Iceland’s marauding horde of footballers paused in the tireless pursuit of their Inevitable World Cup Winning Destiny in recent weeks, returning to freelance day-job smiting at various football clubs across Europe.
Of course, the smiting never really ends; the Icelandic players were involved in many key incidents, thunderbolt free kicks, crunching tackles, rampaging attacks and staunch, sturdy shield wall defensive manoeuvres, powering their respective teams forward with their usual Óðinn-blessed sporting prowess.
At the same time, murmurs of strange supernatural events and bizarre phenomena crept across Russia as the 2018 World Cup draws nearer. Here’s all the latest smiting news.
Fans of strákarnir okkar (“our boys,” in English) may have been concerned for the first few months of this season as Gylfi “The Viking Virtuoso” Sigurðsson decided to take a brief sabbatical after his £45m summer transfer to Everton FC. Thankfully, Gylfi has now recovered from carrying the whole Swansea team on his back for three seasons, returning to form under new Everton manager, “Stór” Sam Allardyce. After dispatching a 25-yard-curler in a 3-1 victory against his former side on December 18th, Gylfi added insult to the copious injuries of his former manager Paul Clement, who was given the Blood Eagle by the Swansea board two days after the plundering. GR
Týr weighs in
After Albert Guðmundsson was absurdly shown red in a Jong PSV match against Fortuna Sittard for an alleged beating motion that never happened, he sought the aid of Týr, Norse God of law and justice, trusting in him to resolve the situation. After Týr familiarised the Dutch disciplinary committee with the proverb, ‘Fear the reckoning of those you have wronged,’ they immediately reversed the referee’s three-match punishment, terrified that an uncontrollable rage was building within Albert’s psyche. Despite his side’s 3-2 defeat, the committee’s members can rest easy, but would do well to remember this course of action for future reference. GR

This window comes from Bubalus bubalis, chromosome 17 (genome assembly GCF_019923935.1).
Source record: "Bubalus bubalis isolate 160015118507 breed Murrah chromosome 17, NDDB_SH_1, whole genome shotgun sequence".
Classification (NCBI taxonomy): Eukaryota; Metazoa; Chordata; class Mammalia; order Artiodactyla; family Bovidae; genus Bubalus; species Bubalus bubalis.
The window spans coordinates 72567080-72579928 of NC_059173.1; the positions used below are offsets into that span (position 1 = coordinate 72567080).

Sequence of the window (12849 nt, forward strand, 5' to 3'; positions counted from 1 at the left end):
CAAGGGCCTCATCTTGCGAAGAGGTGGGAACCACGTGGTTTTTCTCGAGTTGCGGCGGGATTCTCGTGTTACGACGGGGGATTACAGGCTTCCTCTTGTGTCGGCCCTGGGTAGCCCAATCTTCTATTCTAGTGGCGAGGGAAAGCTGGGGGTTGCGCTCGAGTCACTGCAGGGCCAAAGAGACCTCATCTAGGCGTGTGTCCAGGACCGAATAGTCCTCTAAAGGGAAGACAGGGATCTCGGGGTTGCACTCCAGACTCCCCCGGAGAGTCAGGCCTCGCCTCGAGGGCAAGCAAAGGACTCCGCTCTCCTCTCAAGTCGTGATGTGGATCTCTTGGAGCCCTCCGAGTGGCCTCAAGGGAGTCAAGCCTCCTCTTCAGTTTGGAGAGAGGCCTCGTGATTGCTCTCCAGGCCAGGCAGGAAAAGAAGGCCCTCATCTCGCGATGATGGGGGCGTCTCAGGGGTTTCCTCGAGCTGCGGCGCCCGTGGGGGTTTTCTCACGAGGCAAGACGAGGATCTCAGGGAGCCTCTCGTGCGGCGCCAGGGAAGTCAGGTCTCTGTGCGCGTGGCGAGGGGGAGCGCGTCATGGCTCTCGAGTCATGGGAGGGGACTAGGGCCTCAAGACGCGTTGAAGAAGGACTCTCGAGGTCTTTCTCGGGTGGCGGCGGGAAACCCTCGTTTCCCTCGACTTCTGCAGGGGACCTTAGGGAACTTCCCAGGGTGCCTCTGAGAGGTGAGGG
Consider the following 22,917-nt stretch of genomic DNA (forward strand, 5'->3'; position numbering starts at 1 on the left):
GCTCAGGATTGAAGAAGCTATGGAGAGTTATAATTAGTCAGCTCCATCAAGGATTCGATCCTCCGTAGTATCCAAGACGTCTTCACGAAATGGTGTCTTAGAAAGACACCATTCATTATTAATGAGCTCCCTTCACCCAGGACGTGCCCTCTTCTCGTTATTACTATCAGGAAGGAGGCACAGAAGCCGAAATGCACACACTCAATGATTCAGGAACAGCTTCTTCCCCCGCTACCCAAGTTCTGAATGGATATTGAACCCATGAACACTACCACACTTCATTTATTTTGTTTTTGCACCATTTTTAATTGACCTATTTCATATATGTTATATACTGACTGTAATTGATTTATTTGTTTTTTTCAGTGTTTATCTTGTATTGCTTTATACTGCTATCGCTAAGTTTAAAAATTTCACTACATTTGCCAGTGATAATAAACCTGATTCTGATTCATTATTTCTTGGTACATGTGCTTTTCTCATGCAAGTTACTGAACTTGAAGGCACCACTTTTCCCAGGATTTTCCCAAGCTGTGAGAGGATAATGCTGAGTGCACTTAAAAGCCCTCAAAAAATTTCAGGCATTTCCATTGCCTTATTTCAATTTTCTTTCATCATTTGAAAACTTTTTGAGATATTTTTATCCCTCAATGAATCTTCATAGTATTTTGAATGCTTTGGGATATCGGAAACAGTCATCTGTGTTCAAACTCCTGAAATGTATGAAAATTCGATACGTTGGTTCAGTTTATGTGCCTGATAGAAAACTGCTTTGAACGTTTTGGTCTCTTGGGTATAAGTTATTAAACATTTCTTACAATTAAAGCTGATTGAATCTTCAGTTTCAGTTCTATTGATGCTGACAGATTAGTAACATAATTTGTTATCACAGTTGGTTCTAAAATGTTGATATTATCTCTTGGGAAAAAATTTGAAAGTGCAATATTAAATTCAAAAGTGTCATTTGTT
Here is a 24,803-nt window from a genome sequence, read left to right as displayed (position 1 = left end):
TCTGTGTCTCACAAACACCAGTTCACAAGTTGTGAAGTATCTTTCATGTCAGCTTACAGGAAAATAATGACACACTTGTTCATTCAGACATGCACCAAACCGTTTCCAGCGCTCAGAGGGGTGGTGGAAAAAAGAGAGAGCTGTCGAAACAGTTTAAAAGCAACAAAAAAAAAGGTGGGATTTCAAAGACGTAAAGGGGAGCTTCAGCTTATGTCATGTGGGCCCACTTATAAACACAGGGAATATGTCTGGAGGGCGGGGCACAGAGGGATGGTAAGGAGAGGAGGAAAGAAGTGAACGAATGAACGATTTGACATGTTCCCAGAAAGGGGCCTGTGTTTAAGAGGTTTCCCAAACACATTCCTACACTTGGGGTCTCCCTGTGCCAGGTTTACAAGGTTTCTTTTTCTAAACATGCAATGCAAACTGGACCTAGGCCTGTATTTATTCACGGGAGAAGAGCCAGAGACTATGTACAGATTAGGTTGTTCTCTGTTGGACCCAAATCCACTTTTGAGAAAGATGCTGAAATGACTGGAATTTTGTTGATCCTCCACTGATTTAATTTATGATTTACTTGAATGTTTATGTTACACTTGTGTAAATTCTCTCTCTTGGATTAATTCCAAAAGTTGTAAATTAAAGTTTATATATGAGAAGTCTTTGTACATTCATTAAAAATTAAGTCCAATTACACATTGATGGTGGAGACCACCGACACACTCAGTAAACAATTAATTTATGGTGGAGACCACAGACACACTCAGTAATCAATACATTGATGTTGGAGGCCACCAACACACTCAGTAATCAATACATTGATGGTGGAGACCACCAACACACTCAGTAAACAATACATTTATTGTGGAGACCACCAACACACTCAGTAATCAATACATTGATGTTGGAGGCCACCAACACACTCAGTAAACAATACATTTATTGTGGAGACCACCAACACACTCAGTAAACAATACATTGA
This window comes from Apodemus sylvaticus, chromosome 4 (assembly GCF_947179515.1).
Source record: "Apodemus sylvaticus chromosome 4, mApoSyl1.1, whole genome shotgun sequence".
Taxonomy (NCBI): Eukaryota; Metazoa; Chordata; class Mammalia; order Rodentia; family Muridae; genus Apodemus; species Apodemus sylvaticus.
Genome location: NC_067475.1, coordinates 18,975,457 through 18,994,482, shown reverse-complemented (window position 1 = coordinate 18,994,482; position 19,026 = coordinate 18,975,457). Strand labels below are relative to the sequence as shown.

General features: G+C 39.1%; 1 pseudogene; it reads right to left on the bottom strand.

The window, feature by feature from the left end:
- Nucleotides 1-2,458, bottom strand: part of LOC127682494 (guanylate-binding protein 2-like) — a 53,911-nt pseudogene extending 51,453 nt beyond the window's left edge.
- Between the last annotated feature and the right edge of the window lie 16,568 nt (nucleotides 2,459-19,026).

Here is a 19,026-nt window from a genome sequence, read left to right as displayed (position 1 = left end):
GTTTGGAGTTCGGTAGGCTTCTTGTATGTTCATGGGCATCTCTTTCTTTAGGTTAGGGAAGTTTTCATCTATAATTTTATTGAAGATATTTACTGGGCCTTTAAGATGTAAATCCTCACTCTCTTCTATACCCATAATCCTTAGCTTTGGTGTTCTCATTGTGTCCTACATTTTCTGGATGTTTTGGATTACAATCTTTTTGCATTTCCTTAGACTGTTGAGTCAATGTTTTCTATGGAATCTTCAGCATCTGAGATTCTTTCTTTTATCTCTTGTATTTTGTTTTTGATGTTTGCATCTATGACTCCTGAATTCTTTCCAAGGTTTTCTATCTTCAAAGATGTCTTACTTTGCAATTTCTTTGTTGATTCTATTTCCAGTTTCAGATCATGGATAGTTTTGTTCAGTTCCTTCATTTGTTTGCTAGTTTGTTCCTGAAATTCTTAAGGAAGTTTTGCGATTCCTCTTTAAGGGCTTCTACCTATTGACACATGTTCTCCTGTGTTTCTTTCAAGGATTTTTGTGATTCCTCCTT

Russia beset by omens
All across the sprawling landmass of Russia, strange events have been reported. In Moscow, an inexplicably long icicle snapped, plummeted to the frozen ground and shattered on the pavement like the sword of Damocles. Oleg, a Russian busker, picked the shards from his cap, muttering under his breath: “проклятие, will these Icelandic omens never end?”
In the swamps of west Siberia, a layer of frosted ice crept over the turgid, stinking mud. A squirrel descended from a tree and tapped over the frozen surface, confused and disoriented. A thunderous sound echoed suddenly through the woods: “HÚH!” The terrified squirrel scuttled back into the trees, never to be seen again.
In Kalach—a village in the Urals—a hot spring suddenly burst through the ground. The villagers gathered to watch the sulphurous steam pour into the sky. An old, blind fortune teller stumbled into the crowd. Everyone fell silent. She said just three words, in a low, quavering voice: “Iceland is coming.”
We’ll be sure to keep an eye on the news and report any other strange phenomena that appear in relation to the imminent conquest of Russia by our crushing army of horrible sporting doom. JR
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